Let’s do a simple thought experiment and answer the following question: Do you think that additional laws from Washington will give you more freedom and more prosperity?
I don’t know how you will answer, but I strongly suspect most Americans will say “no.” Indeed, they’ll probably augment their “no” answers with a few words that wouldn’t be appropriate to repeat in polite company.
That’s because taxpayers instinctively understand that more activity in Washington usually translates into bigger and more expensive government. And big government isn’t so fun for those who pay the bills and incur the costs.
So what’s the purpose of our thought experiment? Well, new numbers have been released showing that the current Congress is going to set a modern-era record for imposing the fewest new laws.
But while most of us think this is probably good news, Washington insiders are whining and complaining about “diminished productivity” in Congress. The Washington Post is very disappointed that lawmakers aren’t enacting more taxes, more spending, and more regulation.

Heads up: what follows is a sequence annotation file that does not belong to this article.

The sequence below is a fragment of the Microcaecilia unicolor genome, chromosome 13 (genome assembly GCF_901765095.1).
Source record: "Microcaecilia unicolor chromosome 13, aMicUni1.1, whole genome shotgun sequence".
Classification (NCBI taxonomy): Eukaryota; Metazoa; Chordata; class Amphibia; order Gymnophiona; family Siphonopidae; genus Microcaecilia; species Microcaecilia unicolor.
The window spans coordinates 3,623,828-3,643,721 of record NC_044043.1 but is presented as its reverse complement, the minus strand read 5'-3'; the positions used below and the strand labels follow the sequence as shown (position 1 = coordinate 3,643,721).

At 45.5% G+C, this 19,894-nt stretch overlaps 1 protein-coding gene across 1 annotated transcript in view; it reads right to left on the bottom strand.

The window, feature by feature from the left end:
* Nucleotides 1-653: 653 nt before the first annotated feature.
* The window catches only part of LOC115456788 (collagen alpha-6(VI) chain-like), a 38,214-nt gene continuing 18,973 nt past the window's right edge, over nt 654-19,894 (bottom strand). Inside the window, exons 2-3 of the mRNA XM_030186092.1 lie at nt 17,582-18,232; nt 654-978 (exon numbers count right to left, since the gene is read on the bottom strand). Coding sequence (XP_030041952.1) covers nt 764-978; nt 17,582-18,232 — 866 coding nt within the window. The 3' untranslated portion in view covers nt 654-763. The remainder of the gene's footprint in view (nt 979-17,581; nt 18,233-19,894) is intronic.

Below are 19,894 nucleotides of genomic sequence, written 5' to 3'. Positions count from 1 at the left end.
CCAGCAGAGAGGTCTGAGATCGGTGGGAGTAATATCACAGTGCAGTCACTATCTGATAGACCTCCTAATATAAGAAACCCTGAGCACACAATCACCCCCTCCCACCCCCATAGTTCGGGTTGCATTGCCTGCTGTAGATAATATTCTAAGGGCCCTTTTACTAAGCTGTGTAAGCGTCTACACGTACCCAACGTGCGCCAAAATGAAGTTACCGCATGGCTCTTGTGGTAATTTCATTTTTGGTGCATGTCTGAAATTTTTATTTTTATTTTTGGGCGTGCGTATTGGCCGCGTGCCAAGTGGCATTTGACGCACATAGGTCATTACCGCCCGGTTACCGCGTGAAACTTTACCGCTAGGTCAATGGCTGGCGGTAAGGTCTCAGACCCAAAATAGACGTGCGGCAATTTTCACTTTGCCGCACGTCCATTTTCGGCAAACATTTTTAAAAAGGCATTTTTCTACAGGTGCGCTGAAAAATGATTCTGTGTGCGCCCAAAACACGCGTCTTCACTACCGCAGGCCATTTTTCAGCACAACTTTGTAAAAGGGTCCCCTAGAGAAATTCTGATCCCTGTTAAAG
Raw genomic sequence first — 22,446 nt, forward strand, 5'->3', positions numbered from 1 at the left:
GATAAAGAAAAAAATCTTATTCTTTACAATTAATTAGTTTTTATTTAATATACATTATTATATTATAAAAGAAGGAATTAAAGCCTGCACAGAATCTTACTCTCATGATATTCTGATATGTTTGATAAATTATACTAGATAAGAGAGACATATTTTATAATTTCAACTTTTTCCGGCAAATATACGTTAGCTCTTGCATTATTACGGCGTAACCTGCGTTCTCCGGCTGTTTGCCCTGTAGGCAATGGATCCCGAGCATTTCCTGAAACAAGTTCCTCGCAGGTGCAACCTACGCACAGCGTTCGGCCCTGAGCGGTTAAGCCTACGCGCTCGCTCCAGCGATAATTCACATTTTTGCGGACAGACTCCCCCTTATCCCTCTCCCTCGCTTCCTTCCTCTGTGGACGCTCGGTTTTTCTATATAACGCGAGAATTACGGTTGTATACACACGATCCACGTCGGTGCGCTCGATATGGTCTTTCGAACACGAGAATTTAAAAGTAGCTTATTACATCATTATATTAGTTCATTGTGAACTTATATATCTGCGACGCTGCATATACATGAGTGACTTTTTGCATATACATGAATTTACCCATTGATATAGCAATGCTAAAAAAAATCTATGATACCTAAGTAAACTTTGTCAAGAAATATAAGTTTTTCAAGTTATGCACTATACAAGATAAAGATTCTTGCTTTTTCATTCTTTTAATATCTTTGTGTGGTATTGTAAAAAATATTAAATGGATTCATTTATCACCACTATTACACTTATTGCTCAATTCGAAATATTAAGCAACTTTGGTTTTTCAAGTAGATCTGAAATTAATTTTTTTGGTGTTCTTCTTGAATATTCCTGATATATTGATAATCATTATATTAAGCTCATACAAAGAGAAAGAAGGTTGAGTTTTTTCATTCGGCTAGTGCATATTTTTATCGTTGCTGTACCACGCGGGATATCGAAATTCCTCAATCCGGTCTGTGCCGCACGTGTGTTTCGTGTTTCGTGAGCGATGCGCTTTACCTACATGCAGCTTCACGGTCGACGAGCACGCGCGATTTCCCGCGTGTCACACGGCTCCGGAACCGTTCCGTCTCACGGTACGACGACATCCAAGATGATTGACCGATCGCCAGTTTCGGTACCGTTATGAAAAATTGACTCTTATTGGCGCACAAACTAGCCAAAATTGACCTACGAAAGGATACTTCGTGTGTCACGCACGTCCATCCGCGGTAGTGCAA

…this Congress — which is set to adjourn for the year later this month — has enacted 52 public laws. By comparison, …90 laws were encated during the first year of the 113th Congress and 137 were put in place during the first year of the 111th Congress.
Just in case you don’t have a beltway mindset, another Washington Post report also tells you that fewer laws is a bad thing.
…whatever gets done in December will still be part of a year with record-low congressional accomplishment. …According to congressional records, there have been fewer than 60 public laws enacted in the first 11 months of this year, so below the previous low in legislative output that officials have already declared this first session of the 113th Congress the least productive ever.
Let’s actually look at some evidence. The first session of the current Congress may have been the “least productive” in history when it comes to imposing new laws, but what’s the actual result?